The founders of motivational interviewing, Dr’s. William R. Miller & Stephen Rollnick, have sought to define clearly what MI is, and their descriptions have evolved over time.
The most current definitions are 3:
A layperson´s definition to tell what it is for:
Their current, definitions of Motivational Interviewing are:
Motivational interviewing is a collaborative, person-centered form of guiding to elicit and strengthen motivation for change
A pragmatic practitioners definition to explain why you would use it:
Motivational interviewing is a person-centered counseling method for addressing the common problem of ambivalence about behavior change.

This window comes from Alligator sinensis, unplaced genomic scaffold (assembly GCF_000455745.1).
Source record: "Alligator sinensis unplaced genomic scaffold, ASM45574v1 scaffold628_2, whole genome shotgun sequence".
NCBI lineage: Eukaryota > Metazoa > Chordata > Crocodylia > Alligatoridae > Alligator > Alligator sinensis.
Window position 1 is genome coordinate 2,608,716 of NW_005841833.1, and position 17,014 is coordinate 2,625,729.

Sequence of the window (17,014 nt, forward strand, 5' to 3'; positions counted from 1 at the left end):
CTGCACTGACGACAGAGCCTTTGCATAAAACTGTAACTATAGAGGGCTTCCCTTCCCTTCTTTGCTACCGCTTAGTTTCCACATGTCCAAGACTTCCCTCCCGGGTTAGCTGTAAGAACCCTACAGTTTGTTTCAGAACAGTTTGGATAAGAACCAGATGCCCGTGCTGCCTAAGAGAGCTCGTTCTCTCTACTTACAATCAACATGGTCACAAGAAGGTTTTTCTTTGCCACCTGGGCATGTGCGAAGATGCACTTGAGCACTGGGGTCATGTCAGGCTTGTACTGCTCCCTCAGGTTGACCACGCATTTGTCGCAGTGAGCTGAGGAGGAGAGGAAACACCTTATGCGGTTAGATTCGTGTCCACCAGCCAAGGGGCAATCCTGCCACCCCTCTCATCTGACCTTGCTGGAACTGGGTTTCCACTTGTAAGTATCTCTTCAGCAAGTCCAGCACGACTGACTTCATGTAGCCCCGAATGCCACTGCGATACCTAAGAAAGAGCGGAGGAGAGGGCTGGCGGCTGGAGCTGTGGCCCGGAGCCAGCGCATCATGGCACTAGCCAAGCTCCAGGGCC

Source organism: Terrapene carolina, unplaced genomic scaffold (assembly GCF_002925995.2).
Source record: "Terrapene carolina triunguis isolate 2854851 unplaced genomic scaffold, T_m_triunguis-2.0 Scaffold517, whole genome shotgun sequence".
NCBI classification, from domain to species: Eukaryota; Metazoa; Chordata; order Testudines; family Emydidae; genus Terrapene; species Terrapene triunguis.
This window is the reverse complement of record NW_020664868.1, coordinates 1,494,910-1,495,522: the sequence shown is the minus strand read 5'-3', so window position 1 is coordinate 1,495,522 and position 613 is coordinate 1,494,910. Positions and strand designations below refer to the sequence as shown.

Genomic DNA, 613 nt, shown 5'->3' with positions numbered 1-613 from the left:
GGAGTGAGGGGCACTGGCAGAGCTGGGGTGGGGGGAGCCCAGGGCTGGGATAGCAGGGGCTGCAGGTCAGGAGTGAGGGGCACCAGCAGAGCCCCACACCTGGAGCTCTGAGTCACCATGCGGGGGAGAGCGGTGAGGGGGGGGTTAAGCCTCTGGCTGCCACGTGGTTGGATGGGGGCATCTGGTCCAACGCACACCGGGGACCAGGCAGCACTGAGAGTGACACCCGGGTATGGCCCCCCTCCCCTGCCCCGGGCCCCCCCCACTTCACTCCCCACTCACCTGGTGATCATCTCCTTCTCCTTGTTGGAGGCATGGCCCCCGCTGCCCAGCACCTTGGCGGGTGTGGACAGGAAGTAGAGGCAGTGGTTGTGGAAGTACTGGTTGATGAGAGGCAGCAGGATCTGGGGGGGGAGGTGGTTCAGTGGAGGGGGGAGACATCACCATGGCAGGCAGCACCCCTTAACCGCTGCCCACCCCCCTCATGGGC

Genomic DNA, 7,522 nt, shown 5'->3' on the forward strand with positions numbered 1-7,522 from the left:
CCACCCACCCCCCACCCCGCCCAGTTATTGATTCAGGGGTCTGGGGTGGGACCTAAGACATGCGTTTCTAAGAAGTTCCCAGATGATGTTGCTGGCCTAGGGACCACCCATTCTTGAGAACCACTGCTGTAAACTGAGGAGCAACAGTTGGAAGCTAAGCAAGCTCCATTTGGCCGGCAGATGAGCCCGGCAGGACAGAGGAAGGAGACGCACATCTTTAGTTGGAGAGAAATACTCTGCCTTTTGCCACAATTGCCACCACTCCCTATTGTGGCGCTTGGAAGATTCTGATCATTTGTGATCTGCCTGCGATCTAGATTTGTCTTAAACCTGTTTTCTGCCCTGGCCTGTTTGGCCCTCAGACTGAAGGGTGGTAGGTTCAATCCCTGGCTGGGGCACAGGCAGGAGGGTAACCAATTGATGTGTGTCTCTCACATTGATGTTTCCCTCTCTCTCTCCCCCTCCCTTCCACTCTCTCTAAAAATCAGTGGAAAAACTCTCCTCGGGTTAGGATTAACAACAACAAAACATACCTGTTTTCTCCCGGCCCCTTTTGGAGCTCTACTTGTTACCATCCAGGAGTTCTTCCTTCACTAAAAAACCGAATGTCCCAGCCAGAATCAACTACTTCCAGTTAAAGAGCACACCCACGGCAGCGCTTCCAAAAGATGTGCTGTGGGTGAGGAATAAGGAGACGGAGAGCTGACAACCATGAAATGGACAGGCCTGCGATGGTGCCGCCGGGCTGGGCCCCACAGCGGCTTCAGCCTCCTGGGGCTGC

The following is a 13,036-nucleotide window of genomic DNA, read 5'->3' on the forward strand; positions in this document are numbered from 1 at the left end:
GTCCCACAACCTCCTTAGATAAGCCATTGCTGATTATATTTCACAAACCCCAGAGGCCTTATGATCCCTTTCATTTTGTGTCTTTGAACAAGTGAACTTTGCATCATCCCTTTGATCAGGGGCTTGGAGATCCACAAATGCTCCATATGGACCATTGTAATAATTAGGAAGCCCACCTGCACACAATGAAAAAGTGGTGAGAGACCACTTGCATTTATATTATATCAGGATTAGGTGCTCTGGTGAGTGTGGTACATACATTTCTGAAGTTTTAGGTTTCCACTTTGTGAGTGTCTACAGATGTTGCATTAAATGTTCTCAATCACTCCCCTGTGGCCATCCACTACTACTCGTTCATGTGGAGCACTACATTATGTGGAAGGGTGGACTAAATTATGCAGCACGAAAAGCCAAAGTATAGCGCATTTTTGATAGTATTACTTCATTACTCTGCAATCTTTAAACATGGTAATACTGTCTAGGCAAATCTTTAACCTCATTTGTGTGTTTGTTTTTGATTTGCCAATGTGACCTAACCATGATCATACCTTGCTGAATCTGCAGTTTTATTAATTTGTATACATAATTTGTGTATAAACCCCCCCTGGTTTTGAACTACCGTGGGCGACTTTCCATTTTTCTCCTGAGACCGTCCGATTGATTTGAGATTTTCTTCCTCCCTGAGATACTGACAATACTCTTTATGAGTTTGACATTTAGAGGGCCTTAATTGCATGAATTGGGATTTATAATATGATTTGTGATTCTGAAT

A technical therapeutic definition to explain how it works:
Motivational interviewing is a collaborative, goal-oriented method of communication with particular attention to the language of change. It is intended to strengthen personal motivation for and commitment to a target behavior change by eliciting and exploring an individual’s own arguments for change
Many are familiar with the previous definition of MI:
Motivational interviewing is a directive, client-centered counseling style for eliciting behavior change by helping clients to explore and resolve ambivalence.
You can get details on the background of the new definition in the article: Miller, W.R. & Rollnick, S. (2009) Ten things that Motivational Interviewing is Not Behavioural and Cognitive Psychotherapy, 2009, 37, 129-140.